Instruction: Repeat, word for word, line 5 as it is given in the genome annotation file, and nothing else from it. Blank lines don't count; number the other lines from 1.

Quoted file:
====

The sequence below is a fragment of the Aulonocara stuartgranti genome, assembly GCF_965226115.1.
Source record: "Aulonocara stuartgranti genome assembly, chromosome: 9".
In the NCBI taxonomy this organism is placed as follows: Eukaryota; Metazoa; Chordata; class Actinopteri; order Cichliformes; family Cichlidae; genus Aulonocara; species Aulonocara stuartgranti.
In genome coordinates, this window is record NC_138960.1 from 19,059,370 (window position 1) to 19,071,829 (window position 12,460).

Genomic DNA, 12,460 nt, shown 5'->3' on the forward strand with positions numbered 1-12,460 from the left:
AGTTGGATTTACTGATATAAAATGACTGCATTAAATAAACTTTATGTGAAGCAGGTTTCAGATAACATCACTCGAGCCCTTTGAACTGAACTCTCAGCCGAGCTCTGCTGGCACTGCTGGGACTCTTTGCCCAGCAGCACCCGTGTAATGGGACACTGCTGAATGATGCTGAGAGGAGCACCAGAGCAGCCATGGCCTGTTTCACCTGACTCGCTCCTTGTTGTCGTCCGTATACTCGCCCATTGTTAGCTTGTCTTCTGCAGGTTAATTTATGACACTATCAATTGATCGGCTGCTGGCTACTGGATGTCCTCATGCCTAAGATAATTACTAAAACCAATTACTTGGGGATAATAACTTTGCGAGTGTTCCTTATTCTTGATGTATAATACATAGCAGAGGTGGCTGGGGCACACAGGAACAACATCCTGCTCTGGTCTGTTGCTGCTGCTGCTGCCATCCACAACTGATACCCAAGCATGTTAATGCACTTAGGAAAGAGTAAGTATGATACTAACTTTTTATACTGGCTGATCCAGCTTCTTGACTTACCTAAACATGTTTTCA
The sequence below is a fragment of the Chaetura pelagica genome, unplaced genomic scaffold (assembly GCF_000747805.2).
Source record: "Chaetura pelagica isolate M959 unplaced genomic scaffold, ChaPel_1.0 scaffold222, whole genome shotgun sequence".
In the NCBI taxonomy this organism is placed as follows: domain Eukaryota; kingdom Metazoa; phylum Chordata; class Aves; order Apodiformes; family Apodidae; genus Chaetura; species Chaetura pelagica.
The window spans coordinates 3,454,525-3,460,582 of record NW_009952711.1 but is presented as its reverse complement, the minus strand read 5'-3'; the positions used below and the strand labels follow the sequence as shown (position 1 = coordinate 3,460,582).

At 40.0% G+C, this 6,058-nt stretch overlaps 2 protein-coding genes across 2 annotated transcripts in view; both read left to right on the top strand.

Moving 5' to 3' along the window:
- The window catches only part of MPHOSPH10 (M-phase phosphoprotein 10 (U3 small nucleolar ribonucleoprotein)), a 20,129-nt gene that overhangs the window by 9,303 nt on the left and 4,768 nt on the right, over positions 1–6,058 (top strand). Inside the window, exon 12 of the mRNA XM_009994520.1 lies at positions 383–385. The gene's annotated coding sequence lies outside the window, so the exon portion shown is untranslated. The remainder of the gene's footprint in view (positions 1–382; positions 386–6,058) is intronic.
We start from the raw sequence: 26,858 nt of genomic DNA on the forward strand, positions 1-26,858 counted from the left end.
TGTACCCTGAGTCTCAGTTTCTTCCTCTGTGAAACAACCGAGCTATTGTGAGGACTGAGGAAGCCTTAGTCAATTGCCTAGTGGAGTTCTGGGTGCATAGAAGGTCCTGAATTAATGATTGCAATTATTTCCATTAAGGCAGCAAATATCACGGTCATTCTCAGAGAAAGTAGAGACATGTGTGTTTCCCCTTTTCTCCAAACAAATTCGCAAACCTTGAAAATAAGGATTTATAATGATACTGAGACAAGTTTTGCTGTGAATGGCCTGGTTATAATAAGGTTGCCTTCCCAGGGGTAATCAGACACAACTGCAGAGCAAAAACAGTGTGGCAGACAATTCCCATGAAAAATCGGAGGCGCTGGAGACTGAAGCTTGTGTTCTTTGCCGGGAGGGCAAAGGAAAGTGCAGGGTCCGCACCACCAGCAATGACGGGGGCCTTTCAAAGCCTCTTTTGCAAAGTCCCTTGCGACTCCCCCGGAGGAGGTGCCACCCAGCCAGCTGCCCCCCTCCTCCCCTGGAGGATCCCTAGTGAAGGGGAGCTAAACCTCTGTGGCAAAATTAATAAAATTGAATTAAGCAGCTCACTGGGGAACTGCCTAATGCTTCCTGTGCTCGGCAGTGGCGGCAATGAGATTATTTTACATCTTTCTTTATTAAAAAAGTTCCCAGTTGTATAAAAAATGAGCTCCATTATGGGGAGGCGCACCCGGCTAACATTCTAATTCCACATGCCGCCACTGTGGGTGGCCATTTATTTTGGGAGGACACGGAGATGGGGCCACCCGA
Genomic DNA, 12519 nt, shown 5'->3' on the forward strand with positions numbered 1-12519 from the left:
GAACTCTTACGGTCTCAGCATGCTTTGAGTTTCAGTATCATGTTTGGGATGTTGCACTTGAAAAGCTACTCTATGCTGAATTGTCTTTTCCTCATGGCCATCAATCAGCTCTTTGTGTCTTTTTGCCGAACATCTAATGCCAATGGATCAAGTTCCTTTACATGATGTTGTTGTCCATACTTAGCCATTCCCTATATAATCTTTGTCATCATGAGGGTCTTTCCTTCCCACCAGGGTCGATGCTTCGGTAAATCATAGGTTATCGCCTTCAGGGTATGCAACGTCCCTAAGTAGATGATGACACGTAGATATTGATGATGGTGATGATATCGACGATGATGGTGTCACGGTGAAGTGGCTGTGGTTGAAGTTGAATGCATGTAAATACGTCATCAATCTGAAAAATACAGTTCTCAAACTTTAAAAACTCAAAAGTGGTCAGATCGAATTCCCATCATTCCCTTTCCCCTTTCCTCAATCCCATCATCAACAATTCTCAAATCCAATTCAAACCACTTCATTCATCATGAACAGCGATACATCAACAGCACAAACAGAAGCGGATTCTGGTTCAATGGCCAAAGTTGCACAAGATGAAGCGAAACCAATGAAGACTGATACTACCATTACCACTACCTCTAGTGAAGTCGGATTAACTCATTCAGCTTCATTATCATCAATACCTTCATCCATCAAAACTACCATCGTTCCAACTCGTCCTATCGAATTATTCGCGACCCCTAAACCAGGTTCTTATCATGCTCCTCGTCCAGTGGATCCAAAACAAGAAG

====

Genomic DNA, 12,460 nt, shown 5'->3' on the forward strand with positions numbered 1-12,460 from the left: